written by: Alan Stewart
In the summer of 1976, an event that would have been perceived as trivial to onlookers had significant impact upon my life. It was the bottom of the seventh inning, and my team was losing by one run. The bases were loaded with two outs, and guess who was up to bat? It was the opportunity of a lifetime. Just what a young boy always dreams of. The chance to be hailed a hero, and to be carried off the field. There would be scores of autographs to sign. Oh, the young girls I would have to turn down! All of that and more ran through my mind as I strolled to the plate. My parents, and what seemed like thousands in the audience, stood to their feet, anxious for me to face this moment. Still fresh in my mind was Carlton Fisk hitting a game winning home run in game 6 of the World Series just a few months prior to this moment. Could I do it too? With each pitch that was thrown, my level of nervousness peaked to where it was nearly unbearable to even hold the bat. The count was now full; three balls and two strikes. As the payoff pitch came, it appeared as though it were in slow motion. The umpire enthusiastically yelled, “STRIKE THREE!” There I stood with the bat still on my shoulder.
Have you ever noticed in life that for every “can’t miss” candidate, there are 1,000 “won’t make it?” If there is any picture the Gospels paint to me of Jesus it is the fact He was always drawn to the underdogs. The outcast. The tossed aside. The socially unacceptable. Crowds never throng the losers. Invitations never come from Oprah to “tell us how you lost.” Losing is one of the loneliest feelings in the world. I find it deeply interesting, however, that many of the great spiritual lives who finished well were those who had failed beginnings. Success is not always winning. Sometimes, success comes from failure that was learned from. I have heard it said, “it is not the man who falls that fails, but rather the man who falls and never rises again.” How do we get back in the batter’s box when everything within us says, “you can’t?”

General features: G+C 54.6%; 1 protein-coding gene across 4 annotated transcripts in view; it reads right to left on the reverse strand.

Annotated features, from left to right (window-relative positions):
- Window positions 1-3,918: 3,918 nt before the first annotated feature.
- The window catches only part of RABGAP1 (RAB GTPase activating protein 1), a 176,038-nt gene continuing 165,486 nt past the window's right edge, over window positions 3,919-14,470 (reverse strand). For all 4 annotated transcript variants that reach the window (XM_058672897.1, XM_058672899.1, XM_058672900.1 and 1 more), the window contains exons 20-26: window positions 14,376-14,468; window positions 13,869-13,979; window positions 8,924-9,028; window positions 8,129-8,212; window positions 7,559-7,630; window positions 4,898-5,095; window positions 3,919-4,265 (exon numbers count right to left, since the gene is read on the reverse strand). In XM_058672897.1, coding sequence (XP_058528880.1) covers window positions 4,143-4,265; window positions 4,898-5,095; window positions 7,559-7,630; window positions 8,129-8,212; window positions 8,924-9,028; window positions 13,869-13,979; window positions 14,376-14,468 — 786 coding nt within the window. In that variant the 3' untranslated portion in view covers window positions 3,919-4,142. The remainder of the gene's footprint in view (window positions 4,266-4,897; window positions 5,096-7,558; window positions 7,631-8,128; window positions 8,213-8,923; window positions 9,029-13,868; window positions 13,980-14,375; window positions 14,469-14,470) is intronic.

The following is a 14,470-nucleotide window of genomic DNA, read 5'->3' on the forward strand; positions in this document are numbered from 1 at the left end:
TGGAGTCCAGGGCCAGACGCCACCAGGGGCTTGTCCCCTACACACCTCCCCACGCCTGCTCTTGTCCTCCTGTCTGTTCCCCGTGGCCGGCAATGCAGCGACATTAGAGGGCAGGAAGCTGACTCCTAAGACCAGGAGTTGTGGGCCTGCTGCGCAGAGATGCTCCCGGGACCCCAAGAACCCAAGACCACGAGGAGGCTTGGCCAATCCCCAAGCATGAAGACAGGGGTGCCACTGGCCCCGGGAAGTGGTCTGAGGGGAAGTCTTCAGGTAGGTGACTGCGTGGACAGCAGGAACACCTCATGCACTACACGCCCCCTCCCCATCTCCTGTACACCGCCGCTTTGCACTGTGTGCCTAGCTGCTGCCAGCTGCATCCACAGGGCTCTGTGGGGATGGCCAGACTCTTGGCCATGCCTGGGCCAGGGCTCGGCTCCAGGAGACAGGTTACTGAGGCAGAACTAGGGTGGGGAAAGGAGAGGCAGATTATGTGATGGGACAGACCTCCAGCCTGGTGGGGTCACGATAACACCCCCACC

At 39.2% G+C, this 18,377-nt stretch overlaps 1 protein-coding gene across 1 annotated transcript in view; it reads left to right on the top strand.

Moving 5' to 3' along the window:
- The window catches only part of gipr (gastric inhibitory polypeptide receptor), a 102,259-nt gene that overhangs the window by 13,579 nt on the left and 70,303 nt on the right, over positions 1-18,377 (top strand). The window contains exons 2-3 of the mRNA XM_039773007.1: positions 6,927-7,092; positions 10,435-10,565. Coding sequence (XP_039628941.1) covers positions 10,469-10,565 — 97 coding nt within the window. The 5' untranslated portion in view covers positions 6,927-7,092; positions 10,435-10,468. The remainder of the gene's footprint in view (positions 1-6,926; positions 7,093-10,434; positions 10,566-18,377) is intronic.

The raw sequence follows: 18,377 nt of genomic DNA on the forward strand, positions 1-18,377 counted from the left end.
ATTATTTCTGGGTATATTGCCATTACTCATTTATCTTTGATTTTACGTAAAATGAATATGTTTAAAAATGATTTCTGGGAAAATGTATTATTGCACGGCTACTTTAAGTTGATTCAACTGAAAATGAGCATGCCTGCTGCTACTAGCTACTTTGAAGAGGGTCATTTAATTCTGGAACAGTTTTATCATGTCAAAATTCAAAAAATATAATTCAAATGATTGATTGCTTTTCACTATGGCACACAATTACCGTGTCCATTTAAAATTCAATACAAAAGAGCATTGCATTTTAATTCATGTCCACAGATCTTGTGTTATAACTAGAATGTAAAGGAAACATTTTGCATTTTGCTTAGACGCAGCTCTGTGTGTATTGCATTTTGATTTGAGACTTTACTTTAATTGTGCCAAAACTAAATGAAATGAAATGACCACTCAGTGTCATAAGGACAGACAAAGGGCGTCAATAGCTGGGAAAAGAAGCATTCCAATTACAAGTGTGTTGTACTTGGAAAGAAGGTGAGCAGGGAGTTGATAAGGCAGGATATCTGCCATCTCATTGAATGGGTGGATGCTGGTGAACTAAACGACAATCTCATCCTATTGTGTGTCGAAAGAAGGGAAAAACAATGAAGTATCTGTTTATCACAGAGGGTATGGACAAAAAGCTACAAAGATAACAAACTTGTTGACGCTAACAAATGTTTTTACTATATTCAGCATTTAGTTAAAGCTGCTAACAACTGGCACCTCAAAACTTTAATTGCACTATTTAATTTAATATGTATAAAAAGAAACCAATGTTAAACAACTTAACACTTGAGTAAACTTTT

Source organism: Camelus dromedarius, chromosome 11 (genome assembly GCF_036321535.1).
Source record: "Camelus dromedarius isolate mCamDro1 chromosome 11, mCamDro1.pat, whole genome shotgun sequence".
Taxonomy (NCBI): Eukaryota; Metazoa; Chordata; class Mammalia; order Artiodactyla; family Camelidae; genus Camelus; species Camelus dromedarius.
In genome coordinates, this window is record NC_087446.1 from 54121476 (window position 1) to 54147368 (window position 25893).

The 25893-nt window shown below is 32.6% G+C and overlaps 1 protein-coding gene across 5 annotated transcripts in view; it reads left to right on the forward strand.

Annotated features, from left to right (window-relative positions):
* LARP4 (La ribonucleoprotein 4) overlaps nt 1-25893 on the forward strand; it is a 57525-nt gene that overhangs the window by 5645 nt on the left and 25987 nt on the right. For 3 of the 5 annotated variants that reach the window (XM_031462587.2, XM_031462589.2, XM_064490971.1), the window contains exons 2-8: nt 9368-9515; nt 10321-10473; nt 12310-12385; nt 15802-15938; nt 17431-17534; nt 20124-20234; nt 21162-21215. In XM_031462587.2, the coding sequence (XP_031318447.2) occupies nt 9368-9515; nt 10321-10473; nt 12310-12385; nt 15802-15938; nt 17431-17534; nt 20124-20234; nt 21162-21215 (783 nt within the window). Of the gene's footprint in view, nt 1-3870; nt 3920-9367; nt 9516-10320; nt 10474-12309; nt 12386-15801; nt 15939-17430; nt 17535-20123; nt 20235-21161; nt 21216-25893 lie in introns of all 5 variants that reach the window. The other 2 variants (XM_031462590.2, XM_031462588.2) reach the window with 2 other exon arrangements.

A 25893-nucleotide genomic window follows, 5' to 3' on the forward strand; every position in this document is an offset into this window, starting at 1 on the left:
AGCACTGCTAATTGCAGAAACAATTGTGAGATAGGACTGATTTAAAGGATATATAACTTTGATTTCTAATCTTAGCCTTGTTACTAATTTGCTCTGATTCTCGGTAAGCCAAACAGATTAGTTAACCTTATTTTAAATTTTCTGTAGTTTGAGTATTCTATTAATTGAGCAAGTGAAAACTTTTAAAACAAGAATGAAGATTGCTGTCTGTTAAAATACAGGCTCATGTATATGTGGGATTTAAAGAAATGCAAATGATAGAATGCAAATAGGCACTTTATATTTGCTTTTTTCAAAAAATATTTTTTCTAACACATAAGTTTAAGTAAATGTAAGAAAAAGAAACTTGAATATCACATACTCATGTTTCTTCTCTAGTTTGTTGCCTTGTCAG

We must be constantly accountable. When the story of Joseph reaches the pinnacle, how was he able to maintain the secrecy of his identity from his brothers? He had learned from his earlier failure in life when he shared a dream with them that God meant just for him. When it says in Genesis 39:2, “and the Lord was with Joseph…,” the word “with” implies he was being taught. The lives God uses are those He can teach. It is those He can teach that He also can trust. After a failure, the Lord will not put us back in the batter’s box until we are ready. If we remain brass and haughty like a young Joseph the secret things of God will remain just that to us…secret.
We must be courageously afraid. What was it that kept Joseph from falling into gross immorality? Was it he feared for his position? Was it he feared his supervisor Potiphar? He said, “how then can I…sin against God?” Have you noticed the many times scripture reminds us to “fear God?” Godly fear pauses our steps, ponders our goings, empowers our feats. To fear Him is to find courage to stand against impossible odds. However, to be void of this fear means a man will also fear everything in his life. Often times, our failures came because we stood on our own. It is through such experiences we learn we must depend on Him.
We must be calmly available. Joseph’s life seemed to be one of extreme highs and extreme lows. For two full years he was forgotten and abandoned in a prison dungeon. There are no recorded words from the Lord to Joseph. But what had Joseph been doing in obscurity? Growing!! Two years earlier, he interpreted a dream in hopes it would benefit himself, but afterward he interprets a dream to benefit the Lord. Could it be, the years he spent in a dark dungeon took away his ability to see himself? The more a man can see of himself, the less likely he is to be used of God. In a world of heroes and superstars, God is drawn to the helpless and incompetent.
Babe Ruth is remembered today for hitting 714 homeruns. Few even mention the thousands of times he struck out. Life is such a wonderful tool we have. I want to play and enjoy it as long as I can. When the day comes I no longer can, just where will I find regrets? They won’t come from the things I did, but rather from the things I didn’t do. So, get that bat off your shoulder. Get back into the batter’s box. So what if you lose. At least go down swinging!
© Alan Stewart, 2005.
Alan Stewart: Dr. Alan Stewart has served as Senior Pastor of Rechoboth Baptist since December 1999. He attended The University of Tennessee at Chattanooga, Moody Bible Institute, Covington Theological Seminary, and Mid-America Baptist Theological Seminary.
Prior to pastoring the Tennessee church, Alan was an evangelist for 15 years. He has preached revivals/pastor’s conferences in Tennessee, Georgia, Alabama, Mississippi, Arkansas, North Carolina, South Carolina, Virginia, and Maryland. He also preached crusades/conferences in India, Hungary, and conducted a crusade in South Africa in August of 2009. Pastor Alan is married to Jeanne, and they are blessed with two children – Sierra and Seth.